County kids win international title

CLEMSON — A team from Clemson Elementary won the grand championship at the International JetToy Challenge last week in Detroit, Mich., beating out 120 engineer design teams from around the world.
Jakob Ables, Jonathan Dong, and Stone Ke walked away from competition as 2012 International JetToy Challenge Grand Champions, after using only the parts and materials presented to them the day of the competition to build and race toy cars.
The team, along with a second Clemson Elementary team made up of Jacob Zambrano, Dylan Hall, Will Purkerson, represented the Anderson, Oconee, Pickens (AOP) region.
All team members, who are fifth-grade students at Clemson Elementary School, advanced to the international competition after winning at the district level and then at the regional level earlier this year.
Meredith Cross, the boys’ teacher, accompanied the teams to Detroit.
“We are very proud of our boys,” said Dr. Ken Weichel, Clemson Elementary principal. “We are honored and humbled by their success. Ms. Cross is a superb teacher. Our school and kids are better because of her.”
Paul Stenquest, a New York Times-featured automotive writer, described the competition on the newspaper’s website — in addition to mentioning and including Clemson Elementary School students among the winners of Wednesday’s competition.
The grand champion team of Ables, Dong and Ke also received silver awards in distance and weight-carrying abilities. The team of Zambrano, Hall and Purkerson won a bronze award in distance.
“Before you knew it, everyone knew Clemson Elementary from South Carolina was there,” said Danny Fahey, the school district’s school-to-work facilitator, who also accompanied the teams to Detroit. “This was long before the awards ceremony. It is something we all should take great pride in. These six students and their teacher Meredith Cross deserve so much credit. The students and Meredith represented our entire AOP district with grace and professionalism.”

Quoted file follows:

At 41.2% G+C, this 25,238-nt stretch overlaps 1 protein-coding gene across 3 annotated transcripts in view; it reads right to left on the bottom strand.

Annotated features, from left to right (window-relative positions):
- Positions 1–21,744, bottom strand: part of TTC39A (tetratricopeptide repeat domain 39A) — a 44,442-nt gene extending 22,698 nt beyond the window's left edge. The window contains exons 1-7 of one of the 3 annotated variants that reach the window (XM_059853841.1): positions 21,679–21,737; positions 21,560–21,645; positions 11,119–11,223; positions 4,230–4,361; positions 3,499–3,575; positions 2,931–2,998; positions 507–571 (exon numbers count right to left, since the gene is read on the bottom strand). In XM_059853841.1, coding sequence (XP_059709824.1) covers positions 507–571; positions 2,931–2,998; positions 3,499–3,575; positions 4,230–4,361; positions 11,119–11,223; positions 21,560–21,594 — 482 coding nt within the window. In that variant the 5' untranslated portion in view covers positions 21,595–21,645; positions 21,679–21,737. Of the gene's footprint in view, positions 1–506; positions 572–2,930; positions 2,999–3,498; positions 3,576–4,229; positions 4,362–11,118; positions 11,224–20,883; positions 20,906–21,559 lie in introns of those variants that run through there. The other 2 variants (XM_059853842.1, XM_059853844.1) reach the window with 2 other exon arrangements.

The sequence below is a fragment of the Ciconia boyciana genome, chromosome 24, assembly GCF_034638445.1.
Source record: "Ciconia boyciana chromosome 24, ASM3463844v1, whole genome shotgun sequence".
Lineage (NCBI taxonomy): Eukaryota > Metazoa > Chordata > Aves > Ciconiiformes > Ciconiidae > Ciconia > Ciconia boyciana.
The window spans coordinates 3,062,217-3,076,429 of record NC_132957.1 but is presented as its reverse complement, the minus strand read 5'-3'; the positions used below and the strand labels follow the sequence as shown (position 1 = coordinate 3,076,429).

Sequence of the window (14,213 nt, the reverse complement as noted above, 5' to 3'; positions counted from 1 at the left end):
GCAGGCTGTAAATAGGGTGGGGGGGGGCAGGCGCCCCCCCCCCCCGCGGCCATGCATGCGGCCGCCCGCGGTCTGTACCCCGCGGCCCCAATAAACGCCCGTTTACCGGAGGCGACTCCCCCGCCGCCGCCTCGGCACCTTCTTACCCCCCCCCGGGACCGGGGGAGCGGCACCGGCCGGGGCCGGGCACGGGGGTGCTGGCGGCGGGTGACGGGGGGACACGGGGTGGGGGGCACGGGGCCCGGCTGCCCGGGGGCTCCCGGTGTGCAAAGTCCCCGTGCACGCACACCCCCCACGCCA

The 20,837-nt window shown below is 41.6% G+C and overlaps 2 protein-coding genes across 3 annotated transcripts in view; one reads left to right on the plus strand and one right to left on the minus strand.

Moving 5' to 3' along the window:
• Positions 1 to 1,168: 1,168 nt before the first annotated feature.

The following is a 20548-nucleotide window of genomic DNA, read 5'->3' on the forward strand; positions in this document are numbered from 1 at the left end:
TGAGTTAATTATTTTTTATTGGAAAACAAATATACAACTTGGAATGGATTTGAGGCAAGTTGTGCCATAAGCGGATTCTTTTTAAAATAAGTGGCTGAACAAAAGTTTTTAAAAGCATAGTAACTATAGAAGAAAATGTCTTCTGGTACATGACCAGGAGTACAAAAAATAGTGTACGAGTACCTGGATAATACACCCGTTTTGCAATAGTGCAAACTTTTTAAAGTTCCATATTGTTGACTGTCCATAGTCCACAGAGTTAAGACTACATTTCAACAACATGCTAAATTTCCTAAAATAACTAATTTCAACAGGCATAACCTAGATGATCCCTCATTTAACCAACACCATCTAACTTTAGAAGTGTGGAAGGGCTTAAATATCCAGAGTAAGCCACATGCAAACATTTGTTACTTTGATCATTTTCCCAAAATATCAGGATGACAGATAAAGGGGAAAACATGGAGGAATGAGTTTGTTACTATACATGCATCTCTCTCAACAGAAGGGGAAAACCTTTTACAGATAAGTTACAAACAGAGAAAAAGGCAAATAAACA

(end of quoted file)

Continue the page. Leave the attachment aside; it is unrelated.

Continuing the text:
Competing vehicles are constructed on-site the day of the event, using only those materials supplied in a kit. Students are briefed on rules and procedures, but no engineering assistance is provided. Industry volunteers, who may have previously provided classroom instruction, are enlisted as judges and scoring officials.
Teams of three or four students compete in a variety of events. On Tuesday, the first day of competition, children assembled electric cars to climb steep ramps, make all-out speed runs and bull their way through obstacle courses. Similar tests of accuracy, endurance and speed were scheduled for the second and third days of competition.
For the first day’s electric-car competition, each team was assigned a race lane one meter wide and four meters long, and all practice and competition runs were performed in that lane. The car with the fastest time was pronounced the winner in each event.